Preservatives added

“The Museum Play” considers the dangers of love become obsession

by Greg Corradini

Formaldehyde and memories share a common purpose in the Red Eye Theater’s Midwest premiere of “The Museum Play.”

In this tight production, writer Jordan Harrison investigates why humans, such as museum curators, attempt to preserve and catalog life so meticulously.

What’s a better way to deal with an ex-lover?

Dump formaldehyde on him, create a museum exhibit of him and worship him night and day. Then, live your life out in unrealistic misery.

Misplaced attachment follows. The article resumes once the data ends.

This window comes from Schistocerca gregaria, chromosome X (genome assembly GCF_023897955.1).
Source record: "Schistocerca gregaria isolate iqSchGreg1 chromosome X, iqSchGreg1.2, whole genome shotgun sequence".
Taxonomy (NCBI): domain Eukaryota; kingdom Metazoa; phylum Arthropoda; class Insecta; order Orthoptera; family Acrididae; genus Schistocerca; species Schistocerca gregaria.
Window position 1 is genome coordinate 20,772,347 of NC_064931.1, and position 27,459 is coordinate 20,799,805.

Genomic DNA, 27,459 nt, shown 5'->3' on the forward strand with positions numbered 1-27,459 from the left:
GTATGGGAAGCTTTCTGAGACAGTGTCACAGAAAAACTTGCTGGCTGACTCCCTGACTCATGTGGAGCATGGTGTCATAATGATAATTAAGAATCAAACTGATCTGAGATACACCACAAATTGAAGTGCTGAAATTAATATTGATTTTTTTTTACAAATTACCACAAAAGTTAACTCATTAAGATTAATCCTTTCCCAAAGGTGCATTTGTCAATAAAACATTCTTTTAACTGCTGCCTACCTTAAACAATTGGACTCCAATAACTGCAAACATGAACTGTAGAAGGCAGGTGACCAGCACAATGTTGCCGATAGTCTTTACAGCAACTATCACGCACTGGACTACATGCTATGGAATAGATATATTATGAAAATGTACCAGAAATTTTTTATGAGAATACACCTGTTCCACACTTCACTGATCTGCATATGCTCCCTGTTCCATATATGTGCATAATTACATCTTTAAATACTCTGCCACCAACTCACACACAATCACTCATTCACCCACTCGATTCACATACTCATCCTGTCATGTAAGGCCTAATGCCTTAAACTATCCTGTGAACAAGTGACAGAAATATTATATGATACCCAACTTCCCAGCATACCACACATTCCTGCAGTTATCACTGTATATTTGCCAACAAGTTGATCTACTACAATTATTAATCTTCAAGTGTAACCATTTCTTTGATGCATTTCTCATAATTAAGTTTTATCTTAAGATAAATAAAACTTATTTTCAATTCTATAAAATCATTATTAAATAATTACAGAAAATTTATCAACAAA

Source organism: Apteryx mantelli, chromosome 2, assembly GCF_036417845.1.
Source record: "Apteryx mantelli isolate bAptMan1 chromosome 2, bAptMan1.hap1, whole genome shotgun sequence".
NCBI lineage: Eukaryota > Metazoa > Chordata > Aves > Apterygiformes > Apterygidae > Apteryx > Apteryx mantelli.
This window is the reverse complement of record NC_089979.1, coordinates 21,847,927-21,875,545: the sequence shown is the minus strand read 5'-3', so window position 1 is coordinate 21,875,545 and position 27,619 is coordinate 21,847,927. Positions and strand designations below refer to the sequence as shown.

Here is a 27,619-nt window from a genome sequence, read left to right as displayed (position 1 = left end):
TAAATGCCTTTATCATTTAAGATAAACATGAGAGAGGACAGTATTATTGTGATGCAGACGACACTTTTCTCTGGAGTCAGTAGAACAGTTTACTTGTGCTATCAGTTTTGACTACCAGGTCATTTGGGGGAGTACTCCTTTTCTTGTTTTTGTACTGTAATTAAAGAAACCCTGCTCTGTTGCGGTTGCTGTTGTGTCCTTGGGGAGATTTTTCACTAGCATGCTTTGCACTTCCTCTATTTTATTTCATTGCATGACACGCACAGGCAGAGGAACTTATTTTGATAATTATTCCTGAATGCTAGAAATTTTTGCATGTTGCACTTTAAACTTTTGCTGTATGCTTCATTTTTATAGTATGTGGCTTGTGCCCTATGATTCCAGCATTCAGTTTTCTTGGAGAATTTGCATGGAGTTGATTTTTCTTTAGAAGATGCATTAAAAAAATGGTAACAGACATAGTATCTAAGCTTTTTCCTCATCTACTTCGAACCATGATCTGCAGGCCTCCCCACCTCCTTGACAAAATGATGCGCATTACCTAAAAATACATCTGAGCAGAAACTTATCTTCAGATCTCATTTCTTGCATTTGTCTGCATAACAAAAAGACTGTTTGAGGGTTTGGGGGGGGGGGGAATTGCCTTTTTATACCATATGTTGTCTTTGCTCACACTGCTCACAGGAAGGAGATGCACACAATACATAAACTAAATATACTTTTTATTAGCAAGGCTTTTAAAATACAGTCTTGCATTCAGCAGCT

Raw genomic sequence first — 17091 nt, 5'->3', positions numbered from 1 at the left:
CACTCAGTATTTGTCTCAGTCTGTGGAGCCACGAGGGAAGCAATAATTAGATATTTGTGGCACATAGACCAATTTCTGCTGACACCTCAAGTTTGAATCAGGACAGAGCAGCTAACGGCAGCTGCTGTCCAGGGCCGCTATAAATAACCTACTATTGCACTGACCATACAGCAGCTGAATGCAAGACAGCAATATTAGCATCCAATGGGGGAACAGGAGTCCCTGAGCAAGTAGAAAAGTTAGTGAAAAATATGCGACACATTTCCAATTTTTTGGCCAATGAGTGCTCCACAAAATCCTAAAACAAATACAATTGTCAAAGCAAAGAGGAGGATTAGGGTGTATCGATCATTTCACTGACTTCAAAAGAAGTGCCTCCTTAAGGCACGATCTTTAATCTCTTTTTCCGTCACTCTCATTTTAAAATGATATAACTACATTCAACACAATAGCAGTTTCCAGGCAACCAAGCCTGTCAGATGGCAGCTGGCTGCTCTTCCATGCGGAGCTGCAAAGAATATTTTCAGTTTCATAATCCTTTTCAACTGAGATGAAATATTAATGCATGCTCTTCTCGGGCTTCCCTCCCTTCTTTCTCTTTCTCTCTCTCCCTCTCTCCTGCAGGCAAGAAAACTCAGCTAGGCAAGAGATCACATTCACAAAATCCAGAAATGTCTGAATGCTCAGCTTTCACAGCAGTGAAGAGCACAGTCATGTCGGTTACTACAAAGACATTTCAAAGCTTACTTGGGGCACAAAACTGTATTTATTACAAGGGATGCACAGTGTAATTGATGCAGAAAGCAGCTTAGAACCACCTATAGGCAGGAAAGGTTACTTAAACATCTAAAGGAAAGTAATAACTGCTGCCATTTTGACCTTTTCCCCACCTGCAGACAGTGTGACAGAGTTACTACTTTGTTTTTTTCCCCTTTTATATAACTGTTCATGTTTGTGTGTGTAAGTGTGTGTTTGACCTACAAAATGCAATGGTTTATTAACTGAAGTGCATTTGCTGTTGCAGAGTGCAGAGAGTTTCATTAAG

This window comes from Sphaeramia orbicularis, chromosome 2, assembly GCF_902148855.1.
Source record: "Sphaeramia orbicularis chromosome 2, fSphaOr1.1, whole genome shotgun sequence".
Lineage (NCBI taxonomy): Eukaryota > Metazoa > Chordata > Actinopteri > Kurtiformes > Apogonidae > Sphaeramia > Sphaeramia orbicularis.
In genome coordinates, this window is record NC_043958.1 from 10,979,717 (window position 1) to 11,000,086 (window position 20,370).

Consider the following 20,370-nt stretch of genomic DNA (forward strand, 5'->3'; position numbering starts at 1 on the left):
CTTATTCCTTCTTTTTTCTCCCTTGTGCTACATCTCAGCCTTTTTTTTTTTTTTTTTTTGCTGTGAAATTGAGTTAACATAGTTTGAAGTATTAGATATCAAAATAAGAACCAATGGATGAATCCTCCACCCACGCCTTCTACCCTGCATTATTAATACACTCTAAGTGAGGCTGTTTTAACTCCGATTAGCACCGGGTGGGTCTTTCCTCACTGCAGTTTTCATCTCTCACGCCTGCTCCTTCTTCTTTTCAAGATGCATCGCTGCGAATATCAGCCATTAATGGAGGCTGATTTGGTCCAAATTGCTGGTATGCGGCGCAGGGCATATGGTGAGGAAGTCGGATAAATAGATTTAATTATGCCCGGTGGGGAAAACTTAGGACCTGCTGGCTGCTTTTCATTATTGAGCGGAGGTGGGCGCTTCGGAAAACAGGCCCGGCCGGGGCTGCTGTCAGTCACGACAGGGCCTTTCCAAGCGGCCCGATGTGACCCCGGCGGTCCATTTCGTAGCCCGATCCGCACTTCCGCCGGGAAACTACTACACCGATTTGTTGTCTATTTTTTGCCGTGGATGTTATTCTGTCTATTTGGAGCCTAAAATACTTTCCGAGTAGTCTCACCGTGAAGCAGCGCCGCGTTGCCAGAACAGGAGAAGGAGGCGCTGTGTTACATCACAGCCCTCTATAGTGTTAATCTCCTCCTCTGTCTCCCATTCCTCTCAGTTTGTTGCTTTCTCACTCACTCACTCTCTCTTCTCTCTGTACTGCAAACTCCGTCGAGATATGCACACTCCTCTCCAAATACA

Jame (John Bolding), a dedicated museum exhibit designer, does exactly that to Vin (Severin Oman), his ex-lover.

But the museum where Jame works and exhibits Vin is not a normal one.

Instead, it is something of a symbolic jailhouse where the world’s socially inept live and relate to inanimate objects.

Lucy (Heidi Arneson) is the museum’s full-time security guard. But Lucy is full time in the sense that she has never left the museum. Her best friend is a stuffed wallaby.

Although Harrison’s open-ended dialogue and abrupt scene changes take some time to get used to, director Steve Busa paces the production and cast well.

With no intermission, the play swells to a ripe mysteriousness and then leaves the audience fearful that this ambiguous jewel-of-a-narrative just might end.